My experience is that the more we make that kind of access available, the more likely we can increase public trust. That public trust is critical in re-basing government in an era of diminishing resources.

Andrea Schneider


I really like your post. It gets to some of the same ideas I’ve written about for quite awhile. Open Government is a lot more than working with technology, data and transparency. Getting stuck there will limit innovation in organizational design to actualize the open gov principles.

I’ve been working on designing an Open Government Grant System and have a few papers circulating at the moment. As part of that work, I’ve stepped into wildly disparate fields, where dynamic convergence is taking place at a breakneck speed.

In addition, I’m questioning the current focus on program budget cuts, without looking closely at original funding and the federal and state agencies first, which can be redundant and duplicative. In our modern world, many of our current issues cross disciplines, with stakeholders coming from research, health, justice, private sector, education, etc. It makes little sense to treat our allocations as if this wasn’t true.

(I do recognize that there are probably programs which need to be cut for sure.) I question starting in the middle of the continuum of allocation and implementation. We aren’t going far enough to ask those tough questions you are talking about so well.


Andrea Schneider

It’s apparent “they” (to be defined) are going after the easiest stuff (relatively). Without being partisan, the slash and burn attempt to cut public programs, won’t make a dent in the bigger picture.

How should we tackle the hard reality? It’s very emotional and scary. Looking honestly at how we got ino this mess, in the first place, should inform new designs and future allocations.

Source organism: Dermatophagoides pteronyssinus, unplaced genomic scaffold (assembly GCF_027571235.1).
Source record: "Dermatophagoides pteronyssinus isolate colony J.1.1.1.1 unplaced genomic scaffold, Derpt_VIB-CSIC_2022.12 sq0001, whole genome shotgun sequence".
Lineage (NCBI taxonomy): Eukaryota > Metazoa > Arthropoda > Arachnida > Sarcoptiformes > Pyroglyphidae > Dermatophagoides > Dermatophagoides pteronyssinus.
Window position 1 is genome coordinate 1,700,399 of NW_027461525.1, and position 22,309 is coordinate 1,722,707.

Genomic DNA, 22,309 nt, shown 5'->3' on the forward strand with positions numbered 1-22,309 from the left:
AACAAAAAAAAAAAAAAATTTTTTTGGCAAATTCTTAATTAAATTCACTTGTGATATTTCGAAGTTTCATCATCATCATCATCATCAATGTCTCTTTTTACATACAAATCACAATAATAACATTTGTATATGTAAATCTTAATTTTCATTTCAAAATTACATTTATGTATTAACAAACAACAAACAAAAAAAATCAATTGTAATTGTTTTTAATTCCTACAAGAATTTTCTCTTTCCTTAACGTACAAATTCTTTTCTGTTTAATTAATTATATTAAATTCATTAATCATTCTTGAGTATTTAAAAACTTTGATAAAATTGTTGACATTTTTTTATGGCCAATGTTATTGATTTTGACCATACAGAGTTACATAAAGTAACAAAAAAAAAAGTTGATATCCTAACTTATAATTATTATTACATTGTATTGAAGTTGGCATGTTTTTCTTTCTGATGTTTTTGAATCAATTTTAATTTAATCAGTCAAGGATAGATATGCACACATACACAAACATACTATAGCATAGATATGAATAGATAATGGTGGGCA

I see innovative opportunities in this serious situation. Hard times can close creativity down, it’s happened many times before. Our challenge is to do the opposite and welcome fresh ideas, take risks and try new things.

There is a lot of room for good ideas, using our talents and skills, putting knowledge to work.

I’d love to see a call for thoughtful action, creating various demonstration projects, all of which can be evaluated and shared, sooner then later.

While new technologies are game changers and must be integrated, there is more to implementing the Open Government Directive and re-thinking our federal allocations and organizational systems.

Just like our budget problems are bigger than what is being presented, at the moment, so is the OGD. It’s a great platform to catalyze change.

Roland Shield

Andrea and Dennis, listen more to Bob and less to the voices in your heads.

Also, Andrea, please avoid diatribes that include sentences like “As part of that work, I’ve stepped into wildly disparate fields, where dynamic convergence is taking place at a breakneck speed.

Take a breather. Go out and do some camping or something. Get out of your own heads. Get a grip. And then come back a tackle transparency with things like plain speaking.